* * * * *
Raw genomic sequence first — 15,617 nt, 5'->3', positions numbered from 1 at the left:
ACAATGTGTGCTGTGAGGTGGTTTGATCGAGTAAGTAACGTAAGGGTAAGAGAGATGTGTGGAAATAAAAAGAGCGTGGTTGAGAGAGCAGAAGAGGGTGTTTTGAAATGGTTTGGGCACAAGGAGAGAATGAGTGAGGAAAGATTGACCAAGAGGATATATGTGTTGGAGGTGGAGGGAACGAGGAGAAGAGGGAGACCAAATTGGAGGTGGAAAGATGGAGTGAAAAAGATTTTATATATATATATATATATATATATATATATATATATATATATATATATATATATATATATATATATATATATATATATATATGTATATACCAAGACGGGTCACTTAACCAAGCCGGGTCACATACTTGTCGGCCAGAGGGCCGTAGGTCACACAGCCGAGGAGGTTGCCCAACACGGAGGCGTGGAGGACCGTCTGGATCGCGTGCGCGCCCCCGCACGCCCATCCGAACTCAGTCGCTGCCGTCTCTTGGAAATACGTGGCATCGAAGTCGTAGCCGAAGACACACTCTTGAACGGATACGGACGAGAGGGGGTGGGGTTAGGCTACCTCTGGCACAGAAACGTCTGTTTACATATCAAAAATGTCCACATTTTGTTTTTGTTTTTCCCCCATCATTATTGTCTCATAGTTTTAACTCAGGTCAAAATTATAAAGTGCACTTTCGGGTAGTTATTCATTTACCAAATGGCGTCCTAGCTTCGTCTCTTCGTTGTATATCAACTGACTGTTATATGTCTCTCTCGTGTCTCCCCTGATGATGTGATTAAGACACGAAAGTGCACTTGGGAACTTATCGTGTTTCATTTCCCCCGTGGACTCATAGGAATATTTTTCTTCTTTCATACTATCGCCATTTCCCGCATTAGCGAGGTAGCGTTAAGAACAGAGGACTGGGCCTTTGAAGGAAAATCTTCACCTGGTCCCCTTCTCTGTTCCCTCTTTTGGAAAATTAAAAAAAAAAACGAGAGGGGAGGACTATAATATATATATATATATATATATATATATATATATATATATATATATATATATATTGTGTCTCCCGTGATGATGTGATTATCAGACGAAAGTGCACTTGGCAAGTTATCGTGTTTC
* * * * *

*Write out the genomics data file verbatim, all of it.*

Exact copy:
Raw genomic sequence first — 15,617 nt, 5'->3', positions numbered from 1 at the left:
ACAATGTGTGCTGTGAGGTGGTTTGATCGAGTAAGTAACGTAAGGGTAAGAGAGATGTGTGGAAATAAAAAGAGCGTGGTTGAGAGAGCAGAAGAGGGTGTTTTGAAATGGTTTGGGCACAAGGAGAGAATGAGTGAGGAAAGATTGACCAAGAGGATATATGTGTTGGAGGTGGAGGGAACGAGGAGAAGAGGGAGACCAAATTGGAGGTGGAAAGATGGAGTGAAAAAGATTTTATATATATATATATATATATATATATATATATATATATATATATATATATATATATATATATATATATATATATATATATATGTATATACCAAGACGGGTCACTTAACCAAGCCGGGTCACATACTTGTCGGCCAGAGGGCCGTAGGTCACACAGCCGAGGAGGTTGCCCAACACGGAGGCGTGGAGGACCGTCTGGATCGCGTGCGCGCCCCCGCACGCCCATCCGAACTCAGTCGCTGCCGTCTCTTGGAAATACGTGGCATCGAAGTCGTAGCCGAAGACACACTCTTGAACGGATACGGACGAGAGGGGGTGGGGTTAGGCTACCTCTGGCACAGAAACGTCTGTTTACATATCAAAAATGTCCACATTTTGTTTTTGTTTTTCCCCCATCATTATTGTCTCATAGTTTTAACTCAGGTCAAAATTATAAAGTGCACTTTCGGGTAGTTATTCATTTACCAAATGGCGTCCTAGCTTCGTCTCTTCGTTGTATATCAACTGACTGTTATATGTCTCTCTCGTGTCTCCCCTGATGATGTGATTAAGACACGAAAGTGCACTTGGGAACTTATCGTGTTTCATTTCCCCCGTGGACTCATAGGAATATTTTTCTTCTTTCATACTATCGCCATTTCCCGCATTAGCGAGGTAGCGTTAAGAACAGAGGACTGGGCCTTTGAAGGAAAATCTTCACCTGGTCCCCTTCTCTGTTCCCTCTTTTGGAAAATTAAAAAAAAAAACGAGAGGGGAGGACTATAATATATATATATATATATATATATATATATATATATATATATATATATATATATTGTGTCTCCCGTGATGATGTGATTATCAGACGAAAGTGCACTTGGCAAGTTATCGTGTTTC